The survey also highlighted the benefits of less commuting time for interims, with the chance to travel outside the rush hours. "Not only can I achieve more in a day, taking out the hour-long drive at each end of my working day, but I am much less stressed," said one respondent. "As I am largely in control of my working hours, I can also choose to travel by train outside peak commuting hours which is much more pleasant – you actually get a seat!"
For some consultants, the work/life balance also extended to greater job satisfaction. Many respondents highlighted their enjoyment in getting on with the project rather than time being deflected by internal issues, including budgeting, appraisals or general office politics.
Control over the hours worked and availability was a common plus point, with the freedom to be firm and limit working time. "Being independent means that I can now say no and not worry about the detrimental effect on my future career or my CV," said one. "Not working in a permanent role also means I can switch off more easily," commented another.
"Previously when I went on holiday I was always worrying about what was happening at work. Now I can go and relax, knowing that my part of the project is as up to date as it needs to be without having any other organisational responsibilities."
Working from home – or remotely from the office – has been revolutionised in recent years with new technology enabling consultants to work anywhere. Email, internet, telephone conference calls and video conferencing mean that not everyone has to work in the same office and it is a great deal easier to work from home. Not only does it allow people to work where they like, but also when they like.
One interim was able to liaise with her team across Europe entirely through video conferencing and Skype, which meant that she did not have to undertake international travel which would have been difficult to incorporate with her home life. She said: "Only a few years ago, this would not have been possible and I would have had to make regular trips in Europe to attend project reviews. By using the facilities at the company's headquarters it not only suited my personal situation but also saved a great deal of money spent on travel and hotel accommodation."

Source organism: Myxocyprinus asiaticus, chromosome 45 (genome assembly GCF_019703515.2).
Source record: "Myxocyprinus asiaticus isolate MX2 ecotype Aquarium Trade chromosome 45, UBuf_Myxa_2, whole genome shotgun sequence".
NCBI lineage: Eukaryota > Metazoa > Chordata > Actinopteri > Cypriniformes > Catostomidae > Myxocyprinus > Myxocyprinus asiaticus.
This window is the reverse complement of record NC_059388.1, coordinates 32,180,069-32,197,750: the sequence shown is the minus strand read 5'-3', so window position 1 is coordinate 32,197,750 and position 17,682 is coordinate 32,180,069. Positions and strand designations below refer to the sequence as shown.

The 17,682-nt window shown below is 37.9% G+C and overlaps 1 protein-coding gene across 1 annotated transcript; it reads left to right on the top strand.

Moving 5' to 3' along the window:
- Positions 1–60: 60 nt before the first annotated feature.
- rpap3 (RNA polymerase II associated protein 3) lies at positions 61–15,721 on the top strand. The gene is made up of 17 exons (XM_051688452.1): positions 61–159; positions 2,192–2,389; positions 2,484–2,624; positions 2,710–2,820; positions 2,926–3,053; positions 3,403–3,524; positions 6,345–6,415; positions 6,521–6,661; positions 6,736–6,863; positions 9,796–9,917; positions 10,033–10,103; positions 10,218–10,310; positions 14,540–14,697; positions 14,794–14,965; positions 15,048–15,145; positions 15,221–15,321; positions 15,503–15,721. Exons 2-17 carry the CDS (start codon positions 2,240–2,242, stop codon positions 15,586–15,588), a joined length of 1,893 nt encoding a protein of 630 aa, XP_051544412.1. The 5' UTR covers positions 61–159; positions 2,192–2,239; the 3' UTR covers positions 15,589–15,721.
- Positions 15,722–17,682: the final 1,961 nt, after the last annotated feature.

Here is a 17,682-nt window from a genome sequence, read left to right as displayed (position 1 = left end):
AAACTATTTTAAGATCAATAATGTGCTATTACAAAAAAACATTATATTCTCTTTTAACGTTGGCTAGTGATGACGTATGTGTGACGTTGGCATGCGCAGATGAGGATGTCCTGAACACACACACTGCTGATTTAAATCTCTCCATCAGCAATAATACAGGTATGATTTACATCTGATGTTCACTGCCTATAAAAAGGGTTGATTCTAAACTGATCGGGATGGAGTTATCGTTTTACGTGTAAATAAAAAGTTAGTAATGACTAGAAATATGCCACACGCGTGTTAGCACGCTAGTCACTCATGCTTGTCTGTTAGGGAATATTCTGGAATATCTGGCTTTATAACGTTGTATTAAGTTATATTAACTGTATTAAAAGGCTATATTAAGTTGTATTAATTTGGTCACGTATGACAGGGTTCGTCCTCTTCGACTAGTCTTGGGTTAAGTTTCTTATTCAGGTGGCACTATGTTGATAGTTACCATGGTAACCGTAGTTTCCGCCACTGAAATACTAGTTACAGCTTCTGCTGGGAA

So what do clients look for when they are considering outsourcing a project or a function?
Although there is no stereotypical interim manager, usually they are mid-career specialists with experience and a successful track record. In addition, they need special skills to ensure they are effective.
These include: authority, a specialist area of expertise coupled with experience of its application in practice, strong analytical and communication skills, the ability to assess problems quickly and act, the skill to balance long-term strategy with short-term tactics and strong task orientation.
One pro-interim HR director said: "I have seen very successful use of experienced interims, who have all of the above qualities as well as the ability to coach and mentor all levels, excellent interpersonal and motivational skills, political awareness yet the ability to remain detached, resilience and mobility.
"Another benefit is that a team of consultants or individual interim managers can hit the ground running and deliver focused effort, concentrating on the task in hand and not spending time on staff or management issues."
Outsourcing can also be a cost-effective solution to assessing new markets or carrying out market research in a different part of the world. A recent project we carried out suports this idea. A US company wanted to find out if there was a market for its new treatment in Europe.
The product, which was in a highly specialised area, needed clinicians to assess its potential within their own country. In order to get a realistic picture of the markets across five different European countries, as well as the US, it was necessary to talk to medical professionals on the ground who would be able to comment authoritatively on local medical practice.
By tapping into the network of an established provider based in the UK, this project was conducted remotely and the relevant KOLs were identified and interviewed by local consultants in their own language. We co-ordinated the assessment and a comprehensive report was presented back to the US company, all without a single transatlantic flight being involved.
This experience was beneficial to the consultants too. They enjoyed working as a team, even though they never met, plus they found the project intellectually stimulating as it involved a new therapeutic area and market access. The cross-cultural element was interesting and challenging and they appreciated the freedom to deliver their findings objectively, without any compromise to a company's commercial agenda.
Dr Vernon Harten-Ash is chief executive officer of Harten Group